How to Sculpt Bosai Using the Moyogi Method

Moyogi style bonsai encourages left to right movement. image by Public Domain

Moyogi is a variation on the formal upright style but is much easier to create. The rules for the branch structure are the same but the trunk may have any number of curves, both from left to right and from front to back. The moyogi is less symmetrical that the chokkan but in some ways is a more beautiful and natural example of bonsai. Moyogi bonsai encourages more horizontal and vertical movement than the formal upright style.


Step 1

Choose a species for the bonsai. Moyogi works equally as well with deciduous and coniferous species. Moyogi usually have full crowns and branches that start just below he halfway point of the trunk. Deciduous species, such as the Japanese Maple are naturally well-suited to this style.

Step 2

Inspect the trees branches. The branches should resemble mature examples of the species. Slight irregularities can be repaired because the branches can be trained. The trunk may also a slight slant but should not have a strong bend.

Step 3

Select a planter. Choosing a planter is important in defining the ascetic of the bonsai. Porcelain and glass can lend the bonsai an element of delicate elegance while a dark metal or stone planter might give the bonsai a natural strength.

Step 4

Pot the tree using bonsai soil. Using bonsai soil, not regular potting soil, is critical because traditional potting soil is entirely too dense. Purchase bonsai soil at your garden center, selecting the soil that matches you bonsai species.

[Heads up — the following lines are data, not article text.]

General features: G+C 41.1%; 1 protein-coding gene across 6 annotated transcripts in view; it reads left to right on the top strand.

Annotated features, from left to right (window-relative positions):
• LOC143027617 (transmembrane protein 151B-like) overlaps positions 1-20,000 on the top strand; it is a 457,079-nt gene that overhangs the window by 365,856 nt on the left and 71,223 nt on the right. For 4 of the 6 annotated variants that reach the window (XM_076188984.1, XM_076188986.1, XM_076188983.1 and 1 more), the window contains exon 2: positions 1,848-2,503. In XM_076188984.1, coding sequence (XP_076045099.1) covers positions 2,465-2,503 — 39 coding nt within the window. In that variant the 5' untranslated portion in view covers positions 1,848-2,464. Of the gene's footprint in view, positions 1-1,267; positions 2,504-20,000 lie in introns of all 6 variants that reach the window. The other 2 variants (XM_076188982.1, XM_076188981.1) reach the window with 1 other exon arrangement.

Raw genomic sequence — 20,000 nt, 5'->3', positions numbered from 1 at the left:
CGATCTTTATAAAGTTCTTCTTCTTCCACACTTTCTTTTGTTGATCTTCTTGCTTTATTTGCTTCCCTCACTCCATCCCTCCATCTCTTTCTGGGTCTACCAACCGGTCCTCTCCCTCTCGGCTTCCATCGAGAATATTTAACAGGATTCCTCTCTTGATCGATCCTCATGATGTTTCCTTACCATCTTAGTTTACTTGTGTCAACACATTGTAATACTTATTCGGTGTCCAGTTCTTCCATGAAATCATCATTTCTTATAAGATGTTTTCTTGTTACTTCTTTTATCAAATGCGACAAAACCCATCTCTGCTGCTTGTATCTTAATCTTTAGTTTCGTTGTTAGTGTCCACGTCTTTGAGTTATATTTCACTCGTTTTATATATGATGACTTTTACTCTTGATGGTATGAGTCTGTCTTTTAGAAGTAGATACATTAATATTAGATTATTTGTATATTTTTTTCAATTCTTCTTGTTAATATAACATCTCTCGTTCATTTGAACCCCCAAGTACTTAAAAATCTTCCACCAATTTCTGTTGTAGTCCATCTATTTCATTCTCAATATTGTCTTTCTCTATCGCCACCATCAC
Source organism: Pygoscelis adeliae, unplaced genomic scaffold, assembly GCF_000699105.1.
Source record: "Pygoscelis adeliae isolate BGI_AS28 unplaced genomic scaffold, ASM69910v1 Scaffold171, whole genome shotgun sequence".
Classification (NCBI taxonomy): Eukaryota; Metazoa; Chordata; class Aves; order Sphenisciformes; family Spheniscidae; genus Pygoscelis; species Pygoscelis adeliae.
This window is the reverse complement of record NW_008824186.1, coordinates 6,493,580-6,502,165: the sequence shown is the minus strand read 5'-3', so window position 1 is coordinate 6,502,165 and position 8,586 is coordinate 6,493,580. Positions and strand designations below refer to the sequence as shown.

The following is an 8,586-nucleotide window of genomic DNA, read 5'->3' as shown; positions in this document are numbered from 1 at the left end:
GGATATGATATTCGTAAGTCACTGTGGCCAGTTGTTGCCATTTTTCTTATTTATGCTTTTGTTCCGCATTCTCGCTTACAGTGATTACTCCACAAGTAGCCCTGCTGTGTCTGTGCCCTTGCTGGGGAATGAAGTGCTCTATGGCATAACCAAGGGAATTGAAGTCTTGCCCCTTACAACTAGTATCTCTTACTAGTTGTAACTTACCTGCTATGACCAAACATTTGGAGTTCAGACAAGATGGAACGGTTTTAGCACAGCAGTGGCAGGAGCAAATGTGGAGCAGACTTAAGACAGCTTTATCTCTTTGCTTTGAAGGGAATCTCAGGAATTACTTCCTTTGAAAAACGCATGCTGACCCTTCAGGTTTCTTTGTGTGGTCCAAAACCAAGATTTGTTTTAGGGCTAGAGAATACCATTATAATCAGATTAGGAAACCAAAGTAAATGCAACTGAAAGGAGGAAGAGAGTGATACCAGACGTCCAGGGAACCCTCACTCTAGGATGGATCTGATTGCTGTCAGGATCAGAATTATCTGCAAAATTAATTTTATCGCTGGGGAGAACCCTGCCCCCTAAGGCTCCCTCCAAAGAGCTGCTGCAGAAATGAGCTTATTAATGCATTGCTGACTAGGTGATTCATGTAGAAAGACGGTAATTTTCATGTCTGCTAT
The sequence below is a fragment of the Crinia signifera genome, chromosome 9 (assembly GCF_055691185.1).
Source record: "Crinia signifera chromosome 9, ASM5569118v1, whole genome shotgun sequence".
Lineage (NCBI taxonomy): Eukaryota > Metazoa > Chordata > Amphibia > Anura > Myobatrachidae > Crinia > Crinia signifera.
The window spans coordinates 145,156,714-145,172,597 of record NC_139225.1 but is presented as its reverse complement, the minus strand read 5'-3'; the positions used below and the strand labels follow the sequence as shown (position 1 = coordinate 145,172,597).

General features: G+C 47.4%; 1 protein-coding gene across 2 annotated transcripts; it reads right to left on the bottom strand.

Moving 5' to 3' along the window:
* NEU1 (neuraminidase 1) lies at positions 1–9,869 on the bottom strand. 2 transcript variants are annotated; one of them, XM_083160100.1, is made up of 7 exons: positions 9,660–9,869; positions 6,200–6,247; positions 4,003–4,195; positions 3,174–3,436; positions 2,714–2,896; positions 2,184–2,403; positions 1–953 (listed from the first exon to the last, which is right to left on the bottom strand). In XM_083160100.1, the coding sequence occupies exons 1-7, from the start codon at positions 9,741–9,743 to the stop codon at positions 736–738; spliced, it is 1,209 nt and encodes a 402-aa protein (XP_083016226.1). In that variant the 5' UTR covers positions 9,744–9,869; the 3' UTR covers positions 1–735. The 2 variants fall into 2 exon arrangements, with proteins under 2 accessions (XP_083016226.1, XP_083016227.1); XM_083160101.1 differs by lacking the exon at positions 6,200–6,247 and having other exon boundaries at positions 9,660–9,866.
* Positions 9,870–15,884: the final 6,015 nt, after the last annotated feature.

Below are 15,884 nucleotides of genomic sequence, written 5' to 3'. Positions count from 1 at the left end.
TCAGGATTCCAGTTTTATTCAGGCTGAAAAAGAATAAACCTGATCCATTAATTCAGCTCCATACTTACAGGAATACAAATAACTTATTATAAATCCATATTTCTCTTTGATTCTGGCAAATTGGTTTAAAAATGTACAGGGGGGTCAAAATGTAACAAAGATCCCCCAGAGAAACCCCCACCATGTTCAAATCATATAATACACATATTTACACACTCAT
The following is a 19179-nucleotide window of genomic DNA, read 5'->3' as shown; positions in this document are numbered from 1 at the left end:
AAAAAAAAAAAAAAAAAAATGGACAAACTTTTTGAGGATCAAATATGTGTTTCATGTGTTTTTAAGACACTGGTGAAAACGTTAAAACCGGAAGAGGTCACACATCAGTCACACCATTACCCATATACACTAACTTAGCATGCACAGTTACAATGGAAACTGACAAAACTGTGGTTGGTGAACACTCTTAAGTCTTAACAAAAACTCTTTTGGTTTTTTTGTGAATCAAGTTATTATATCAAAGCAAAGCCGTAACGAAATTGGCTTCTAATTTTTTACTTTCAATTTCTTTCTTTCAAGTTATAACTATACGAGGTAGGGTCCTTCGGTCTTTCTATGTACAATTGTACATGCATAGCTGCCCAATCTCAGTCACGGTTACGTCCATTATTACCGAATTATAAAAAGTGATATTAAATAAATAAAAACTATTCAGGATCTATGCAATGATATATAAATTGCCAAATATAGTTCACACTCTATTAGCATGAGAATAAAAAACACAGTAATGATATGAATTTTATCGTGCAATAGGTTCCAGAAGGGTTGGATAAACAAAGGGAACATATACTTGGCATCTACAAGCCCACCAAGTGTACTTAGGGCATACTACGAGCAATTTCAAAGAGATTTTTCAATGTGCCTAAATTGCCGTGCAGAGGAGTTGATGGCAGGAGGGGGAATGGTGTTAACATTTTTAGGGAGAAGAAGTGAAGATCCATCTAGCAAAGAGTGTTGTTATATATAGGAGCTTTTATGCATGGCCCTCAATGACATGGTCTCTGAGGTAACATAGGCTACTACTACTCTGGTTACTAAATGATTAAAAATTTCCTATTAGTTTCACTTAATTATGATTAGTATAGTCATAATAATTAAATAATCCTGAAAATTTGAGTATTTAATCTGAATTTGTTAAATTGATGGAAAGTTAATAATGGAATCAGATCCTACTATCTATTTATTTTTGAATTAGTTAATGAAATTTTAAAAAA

Step 5

Encourage slanting for a sense of natural movement. To attain a slant that angles away then plant or coax the bonsai at an angle in the pot so that the roots shift and grow toward the front of the pot. You can train the bonsai using wire and tilting the planter slightly to control water flow. The tree will naturally grow to support itself and then the planter can be repositioned.

Step 6

Relax and wait. All bonsai sculpting requires time and patience. It may take many years of tending to achieve the desired result but the moyogi style is one of the simplest and easiest in which to see progress.

Tips and Warnings

Bonsai take time and patience don't immediate results.

Things You'll Need

Bonsai plant, Planter, Bonsai soil

About this Author

Richard Sweeney is a former educator and now freelance writer living on the Gulf Coast of Florida. He has been writing since 1995 publishing articles in national publications such as "Men's Outlook Journal" and "Travel". Sweeney left the education profession in 2007 but likes to remain knowledgeable about current policies and teaching techniques.

Photo by: Public Domain

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